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Debug and run Windows Store JavaScript apps

Tags: JavaScript, WinJS, Metro, Windows 8

Once you have become familiar with WinJS app development basics, the next thing to do is run and debug your app, test it out, and see what the new IDE and tools can do. Debugging is a great way to manually verify the flow of your app, and when writing WinJS code, debugging sessions require the Windows Simulator (and of course, the built-in VS debugging tools).

Introducing the Windows Simulator

The Windows Simulator ships as part of Visual Studio 2012 on Windows 8. The Windows Simulator is a remote desktop session into your local machine, for the purpose of debugging apps and testing hardware features. Some features might not be available on your host development machine, such as an accelerometer, Geolocation, or touch screen, and debugging with the simulator allows you to test them anyway.

Being an RDP session is what makes it a simulator rather than an emulator. Additionally, changing operating system settings, or running code that modifies the OS in the simulator also modifies your host OS. Only one instance of the Simulator is allowed to run at a time, and multiple instances of Visual Studio and/or Blend for Visual Studio share the only instance of the Windows Simulator. This also means that you cannot run the Simulator inside the Simulator.

Because Windows Store apps run in immersive mode (full screen) or snapped view, it is difficult to debug them without a simulator, although multiple monitors can help make full screen debugging easier. Controlling suspend and resume events in the Simulator is far easier than when running in immersive mode.

The simulator lives at C:\Program Files (x86)\Common Files\Microsoft Shared\Windows Simulator\Microsoft.Windows.Simulator.exe; however, it is part of Visual Studio so  you can access it from the standard toolbar.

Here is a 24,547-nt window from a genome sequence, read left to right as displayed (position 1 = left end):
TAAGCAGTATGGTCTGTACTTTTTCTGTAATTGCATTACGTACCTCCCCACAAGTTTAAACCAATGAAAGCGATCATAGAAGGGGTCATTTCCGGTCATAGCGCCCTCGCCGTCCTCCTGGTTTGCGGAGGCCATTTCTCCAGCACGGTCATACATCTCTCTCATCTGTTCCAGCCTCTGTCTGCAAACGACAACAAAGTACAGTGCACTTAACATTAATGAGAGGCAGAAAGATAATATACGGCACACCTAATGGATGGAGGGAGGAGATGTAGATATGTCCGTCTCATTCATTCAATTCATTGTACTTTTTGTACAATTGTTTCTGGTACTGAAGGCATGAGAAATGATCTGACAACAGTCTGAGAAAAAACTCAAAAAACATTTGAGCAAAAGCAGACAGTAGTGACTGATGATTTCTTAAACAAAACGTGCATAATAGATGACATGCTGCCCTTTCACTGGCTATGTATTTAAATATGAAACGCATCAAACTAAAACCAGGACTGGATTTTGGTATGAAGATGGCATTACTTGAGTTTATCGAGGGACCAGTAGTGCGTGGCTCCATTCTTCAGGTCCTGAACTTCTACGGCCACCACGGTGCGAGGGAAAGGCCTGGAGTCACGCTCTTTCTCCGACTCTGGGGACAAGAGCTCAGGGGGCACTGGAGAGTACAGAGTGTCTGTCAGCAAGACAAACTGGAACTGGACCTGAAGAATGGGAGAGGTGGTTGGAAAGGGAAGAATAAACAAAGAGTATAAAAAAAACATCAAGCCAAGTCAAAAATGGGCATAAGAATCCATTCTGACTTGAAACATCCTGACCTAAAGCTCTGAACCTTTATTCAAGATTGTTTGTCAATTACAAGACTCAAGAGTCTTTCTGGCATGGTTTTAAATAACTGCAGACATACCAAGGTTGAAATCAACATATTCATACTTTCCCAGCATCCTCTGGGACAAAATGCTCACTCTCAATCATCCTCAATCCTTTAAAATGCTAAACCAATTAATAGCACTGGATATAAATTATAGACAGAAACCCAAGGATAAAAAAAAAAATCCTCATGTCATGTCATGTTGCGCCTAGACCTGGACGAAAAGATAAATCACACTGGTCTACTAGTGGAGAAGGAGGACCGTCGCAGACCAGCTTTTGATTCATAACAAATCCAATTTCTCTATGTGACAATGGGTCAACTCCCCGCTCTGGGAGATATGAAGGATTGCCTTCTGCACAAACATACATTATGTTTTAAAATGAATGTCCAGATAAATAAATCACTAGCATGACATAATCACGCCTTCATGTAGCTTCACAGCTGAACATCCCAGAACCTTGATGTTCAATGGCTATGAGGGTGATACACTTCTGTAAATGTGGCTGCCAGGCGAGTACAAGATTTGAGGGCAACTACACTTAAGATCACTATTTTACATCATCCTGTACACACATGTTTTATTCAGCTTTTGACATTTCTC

The customary F5/Ctrl + F5 keyboard shortcuts map to whatever option (i.e., Simulator, Local, or Remote) you choose. Alternatively, you can access these same settings from the Debug->App Properties menu option.

The Simulator allows you to test hardware specific features by the many options on the toolbar located on its right side.


The Simulator’s toolbar, magnified with descriptions:


There are many hardware specific features such as location, rotation, or touch, that are not available on many of today’s laptops/desktops, but you still need to ensure they work. The simulator is the best way to do so, short of owning one of every device known to earth (this also makes the Simulator cheaper). Of course, before deploying your app to the Window Store, be sure to test your app on as many physical devices as possible.

The DOM Explorer

Most of the popular web browsers contain debugging tools usually accessible via the F12 key. Web developers are accustomed to these tools for debugging, inspecting, and changing code during runtime. Since Windows Store apps are HTML5/JS apps, it is necessary to have comparable debugging tools available from within the Visual Studio IDE, and the DOM Explorer is one such tool.

The DOM Explorer allows you to inspect and modify the runtime DOM of your app. To open the DOM Explorer you must enter a debugging session then choose Debug->Windows->DOM Explorer